Liberal Democrat Manifesto Launch, 14 April 2010

Attitudes to other parties

In the Commons Clegg initially concentrated most of his fire on Labour and Prime Minister Gordon Brown, but in the autumn of 2009 began also focusing on Conservative leader David Cameron and the Conservatives.[74] Clegg rejected an appeal from Cameron for their two parties to work together.[75] Clegg argued that the Conservatives were totally different from his party, and that the Lib Dems were the true "progressives" in UK politics.[75] At the 2009 party conference in Bournemouth he accused the Conservatives of "simply believing it is their turn" and claimed that come the election the "choice before people is the choice between fake, phoney change from David Cameron's Conservatives, and real change the Liberal Democrats offer".

Parliamentary expenses

Clegg became the first party leader in modern political history to call for a Speaker to resign following his handling of the expenses scandal, describing Michael Martin, the Speaker at the time, as a defender of the status quo and obstacle to the reform of Parliament.[19][76]

In response to revelations about MPs' expenses, Clegg set out his plans for reform of Parliament in The Guardian.[77] Speaking about the plans, he said: "let us bar the gates of Westminster and stop MPs leaving for their summer holidays until this crisis has been sorted out, and every nook and cranny of our political system has been reformed." He argued for the "reinvention of British politics" within 100 days, calling for a commitment to accept the Kelly expenses report in full; the power to recall members suspended for misconduct; House of Lords reform; reform of party funding; fixed-term parliaments; enabling legislation for a referendum on AV+; and changes to House of Commons procedure to reduce executive power.[78]

Shortly ahead of the election, Clegg was asked about his own expenses by Andrew Neil of the BBC. Clegg allegedly claimed the full amount permissible under the Additional Cost Allowance, including claims for food, gardening and redecorating his second home. The Telegraph also said Clegg claimed £80 for international call charges, a claim he said he would repay.[79]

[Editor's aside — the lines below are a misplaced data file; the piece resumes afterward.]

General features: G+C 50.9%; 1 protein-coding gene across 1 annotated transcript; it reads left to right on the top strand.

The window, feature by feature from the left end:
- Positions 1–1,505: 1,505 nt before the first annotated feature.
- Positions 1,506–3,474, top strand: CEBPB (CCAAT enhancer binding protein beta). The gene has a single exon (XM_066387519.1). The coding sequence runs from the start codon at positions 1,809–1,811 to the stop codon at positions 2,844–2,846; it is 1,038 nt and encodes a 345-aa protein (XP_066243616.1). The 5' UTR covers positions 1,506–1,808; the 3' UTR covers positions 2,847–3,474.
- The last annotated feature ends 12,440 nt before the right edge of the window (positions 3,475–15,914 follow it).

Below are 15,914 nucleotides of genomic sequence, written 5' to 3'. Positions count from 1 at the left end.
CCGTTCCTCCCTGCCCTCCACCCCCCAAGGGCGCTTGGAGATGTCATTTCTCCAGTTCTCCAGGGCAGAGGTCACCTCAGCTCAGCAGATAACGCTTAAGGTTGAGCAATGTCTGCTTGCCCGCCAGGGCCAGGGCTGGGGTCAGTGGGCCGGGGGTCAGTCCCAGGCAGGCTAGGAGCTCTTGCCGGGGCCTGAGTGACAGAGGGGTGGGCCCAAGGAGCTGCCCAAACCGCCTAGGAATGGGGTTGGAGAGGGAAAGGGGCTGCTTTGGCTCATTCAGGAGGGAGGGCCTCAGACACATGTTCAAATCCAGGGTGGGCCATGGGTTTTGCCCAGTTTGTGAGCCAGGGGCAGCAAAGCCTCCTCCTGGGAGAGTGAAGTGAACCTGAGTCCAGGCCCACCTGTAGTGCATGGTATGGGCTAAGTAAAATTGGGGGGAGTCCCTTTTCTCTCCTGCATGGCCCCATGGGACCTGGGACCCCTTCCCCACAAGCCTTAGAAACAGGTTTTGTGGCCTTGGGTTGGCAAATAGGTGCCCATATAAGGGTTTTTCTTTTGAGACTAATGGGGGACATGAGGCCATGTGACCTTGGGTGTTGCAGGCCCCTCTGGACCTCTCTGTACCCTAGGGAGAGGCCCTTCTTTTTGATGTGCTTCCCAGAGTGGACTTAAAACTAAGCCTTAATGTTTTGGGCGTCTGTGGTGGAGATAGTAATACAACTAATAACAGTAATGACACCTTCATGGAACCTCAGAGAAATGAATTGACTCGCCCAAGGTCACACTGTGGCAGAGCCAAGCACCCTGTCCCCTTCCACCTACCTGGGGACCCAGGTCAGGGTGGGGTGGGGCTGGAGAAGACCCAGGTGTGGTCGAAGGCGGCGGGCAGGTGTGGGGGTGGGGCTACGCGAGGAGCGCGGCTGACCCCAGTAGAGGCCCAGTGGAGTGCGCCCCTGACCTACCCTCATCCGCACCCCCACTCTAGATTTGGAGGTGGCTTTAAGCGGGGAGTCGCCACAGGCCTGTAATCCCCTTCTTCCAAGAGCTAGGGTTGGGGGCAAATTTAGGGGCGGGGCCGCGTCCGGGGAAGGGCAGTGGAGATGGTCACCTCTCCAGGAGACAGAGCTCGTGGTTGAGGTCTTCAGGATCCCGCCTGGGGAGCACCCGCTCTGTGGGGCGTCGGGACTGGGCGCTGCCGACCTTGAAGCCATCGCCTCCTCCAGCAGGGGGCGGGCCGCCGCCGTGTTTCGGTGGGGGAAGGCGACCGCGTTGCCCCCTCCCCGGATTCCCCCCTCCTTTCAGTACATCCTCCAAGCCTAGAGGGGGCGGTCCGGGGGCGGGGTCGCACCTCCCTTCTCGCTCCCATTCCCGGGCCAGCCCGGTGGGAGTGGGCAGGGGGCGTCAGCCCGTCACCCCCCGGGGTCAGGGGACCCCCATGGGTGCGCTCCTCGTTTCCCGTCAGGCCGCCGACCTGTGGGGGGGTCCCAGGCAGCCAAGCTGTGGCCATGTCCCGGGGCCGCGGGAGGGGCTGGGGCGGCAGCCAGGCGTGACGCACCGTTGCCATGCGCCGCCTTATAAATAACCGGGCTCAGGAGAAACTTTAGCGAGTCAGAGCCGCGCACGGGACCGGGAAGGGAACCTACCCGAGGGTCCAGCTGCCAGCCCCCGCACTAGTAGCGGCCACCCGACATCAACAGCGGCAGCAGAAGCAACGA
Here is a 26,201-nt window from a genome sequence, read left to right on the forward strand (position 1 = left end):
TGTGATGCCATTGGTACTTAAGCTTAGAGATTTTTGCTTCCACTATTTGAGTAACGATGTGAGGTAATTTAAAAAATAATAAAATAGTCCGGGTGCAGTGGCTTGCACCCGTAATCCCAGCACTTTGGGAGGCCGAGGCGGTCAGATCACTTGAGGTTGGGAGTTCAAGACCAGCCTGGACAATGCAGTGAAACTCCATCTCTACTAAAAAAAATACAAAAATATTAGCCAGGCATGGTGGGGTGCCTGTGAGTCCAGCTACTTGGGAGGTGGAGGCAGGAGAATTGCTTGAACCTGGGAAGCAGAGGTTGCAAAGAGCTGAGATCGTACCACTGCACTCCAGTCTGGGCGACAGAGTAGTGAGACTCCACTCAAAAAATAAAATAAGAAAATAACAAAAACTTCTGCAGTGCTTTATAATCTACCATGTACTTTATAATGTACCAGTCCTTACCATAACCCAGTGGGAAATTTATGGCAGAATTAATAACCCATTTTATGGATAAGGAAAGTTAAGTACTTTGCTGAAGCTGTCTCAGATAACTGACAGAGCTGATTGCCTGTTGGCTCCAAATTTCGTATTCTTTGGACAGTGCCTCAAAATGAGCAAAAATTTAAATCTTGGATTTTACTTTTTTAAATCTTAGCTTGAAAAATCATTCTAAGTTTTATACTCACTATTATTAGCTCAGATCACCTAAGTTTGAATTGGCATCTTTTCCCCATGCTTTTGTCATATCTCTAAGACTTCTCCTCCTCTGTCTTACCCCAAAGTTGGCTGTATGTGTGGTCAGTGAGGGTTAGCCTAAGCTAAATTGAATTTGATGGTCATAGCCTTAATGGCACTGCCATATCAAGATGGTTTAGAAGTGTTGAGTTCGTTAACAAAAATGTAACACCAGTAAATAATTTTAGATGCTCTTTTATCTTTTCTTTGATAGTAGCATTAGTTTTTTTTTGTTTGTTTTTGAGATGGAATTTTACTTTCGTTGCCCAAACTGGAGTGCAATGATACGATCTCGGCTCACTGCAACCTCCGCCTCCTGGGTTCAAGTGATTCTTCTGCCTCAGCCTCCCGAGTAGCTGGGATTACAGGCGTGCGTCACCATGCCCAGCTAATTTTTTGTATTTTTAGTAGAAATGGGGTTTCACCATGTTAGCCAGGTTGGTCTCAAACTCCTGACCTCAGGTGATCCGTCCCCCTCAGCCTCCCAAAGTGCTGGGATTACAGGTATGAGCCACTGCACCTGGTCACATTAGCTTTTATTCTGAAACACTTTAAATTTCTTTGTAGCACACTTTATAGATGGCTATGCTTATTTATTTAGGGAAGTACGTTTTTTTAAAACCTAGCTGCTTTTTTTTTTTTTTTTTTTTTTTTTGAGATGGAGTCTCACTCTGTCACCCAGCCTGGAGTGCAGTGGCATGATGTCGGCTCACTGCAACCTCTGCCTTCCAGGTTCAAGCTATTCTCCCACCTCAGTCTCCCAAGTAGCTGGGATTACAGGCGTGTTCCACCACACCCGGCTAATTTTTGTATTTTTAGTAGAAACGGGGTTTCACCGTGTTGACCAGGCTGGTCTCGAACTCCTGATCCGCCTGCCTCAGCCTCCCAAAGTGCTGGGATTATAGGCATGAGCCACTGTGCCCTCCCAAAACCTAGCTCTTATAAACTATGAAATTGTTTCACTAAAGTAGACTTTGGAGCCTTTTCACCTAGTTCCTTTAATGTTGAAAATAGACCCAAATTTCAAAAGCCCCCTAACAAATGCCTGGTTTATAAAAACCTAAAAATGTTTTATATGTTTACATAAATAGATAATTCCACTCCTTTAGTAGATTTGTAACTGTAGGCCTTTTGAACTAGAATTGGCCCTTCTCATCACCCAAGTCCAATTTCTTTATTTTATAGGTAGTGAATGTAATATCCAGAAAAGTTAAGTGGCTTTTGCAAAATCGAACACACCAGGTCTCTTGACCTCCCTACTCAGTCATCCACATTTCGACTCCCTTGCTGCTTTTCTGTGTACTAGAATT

Policies

Clegg's platform for the Liberal Democrats has been to modernise the party at the same time as maintaining its traditions of political and philosophical Liberalism. Since becoming leader he has called for more choice for patients on waiting lists in the National Health Service (NHS), giving them the option to go private and to be funded by the NHS if they wish; a substantial tax cut in order to "put more money back into the pockets of people", better action on the environment, the abandonment of Britain's Trident missile defence system, fixed-term parliaments; devolving more power to local councils; giving constituents the power to force a by-election if their MP was found responsible for serious wrongdoing and a slimming of government across the board.[80] Clegg campaigned to cut spending on defence projects such as Eurofighter as well as the UK Trident programme.[81] In terms of public spending Clegg, at the party's 2009 conference in Bournemouth, argued that there needed to be "savage" spending cuts and said politicians need to treat voters "like grown ups" whilst accusing the Labour and Conservative parties of indulging in "childish games" over the "c-word".[82]

Gurkha campaign

Nick Clegg being presented a Gurkha Hat, by a Gurkha veteran during his Maidstone visit, to celebrate the success of their joint campaign for the right to live in Britain, 2009.

On 29 April 2009 a motion in the House of Commons by the Liberal Democrats that all Gurkhas be offered an equal right of residence resulted in a defeat for the Government by 267 votes to 246. It was the only first day motion defeat for a government since 1978. On speaking about the result Clegg said "this is an immense victory [...] for the rights of Gurkhas who have been waiting so long for justice, a victory for Parliament, a victory for decency." He added that it was "the kind of thing people want this country to do".[83] On 21 May 2009, the Home Secretary Jacqui Smith announced that all Gurkha veterans who retired before 1997 with at least four years service would be allowed to settle in the UK. The actress and daughter of Gurkha corps major James Lumley, Joanna Lumley, who had highlighted the treatment of the Gurkhas and campaigned for their rights, commented: "This is the welcome we have always longed to give".[84]